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The Rumsfeld Camera Phone Ban

Did Rumsfeld ban camera phones in Iraq? No.

Has that caused Xeni Jardin at Boing Boing to change her tune? Not really, she even extends it into print in Wired.

The last straw in the rapidly crumbling pyramid of lies and distortions that have propelled this story forward is the little known DOD directive 8100.2, Use of Commercial Wireless Devices, Services, and Technologies in the Department of Defense (DoD) Global Information Grid (GIG).

For bloggers who are supposed to be super tech savvy savants, these folks (not picking on Xeni - plenty of other big name have weighed in) seem to be blissfully ignorant of A) the military, and B) IT management. The directive she links to is similar to unseen memos and policies of nearly every Fortune 500 company and government agency. The directive is about wireless communications device security - or more accurately - lack thereof.

There's a reason big companies, government, and the military are scared shitless about wireless... It's because once information hits the frequency spectrum it's trivial for the modestly technically proficient with easily available tools to capture its. Stick a $59 wireless router on the network and you make battle plans, hostile takeover attempts, or financial data available for all to have a crack at. The DoD directive is a first attempt at define what the requirements will be for these type of devices if they are to connect to DoD systems.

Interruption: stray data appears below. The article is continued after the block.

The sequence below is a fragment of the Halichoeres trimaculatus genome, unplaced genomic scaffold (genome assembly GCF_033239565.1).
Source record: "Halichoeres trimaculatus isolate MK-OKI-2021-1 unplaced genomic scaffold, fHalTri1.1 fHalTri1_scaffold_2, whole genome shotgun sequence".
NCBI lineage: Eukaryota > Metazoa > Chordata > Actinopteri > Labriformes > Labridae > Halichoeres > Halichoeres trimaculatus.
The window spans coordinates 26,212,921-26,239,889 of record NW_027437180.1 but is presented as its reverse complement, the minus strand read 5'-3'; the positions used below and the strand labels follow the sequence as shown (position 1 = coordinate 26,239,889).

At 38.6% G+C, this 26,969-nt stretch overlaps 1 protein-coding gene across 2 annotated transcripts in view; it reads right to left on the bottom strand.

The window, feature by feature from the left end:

How, exactly, is that a crackdown on cell phones with built-in cameras?

Comments (2)

Little known, indeed, save ... (Below threshold)

Little known, indeed, save for those of us who work on military installations. INFOSEC is having a migraine over camera phones.

I was also confused about w... (Below threshold)

I was also confused about why Xeni considerd this to be worth mentioning, esp considering the sad lack of wireless security has been a big issue ever since the tech was introduced. It's not just the millitary and big companies, either, of course. How and when to safely implement wireless networking has been a serious topic at the medium-sized community college where I work for more than two years now. I'm sure that Xeni's own employers have similar policies in place.






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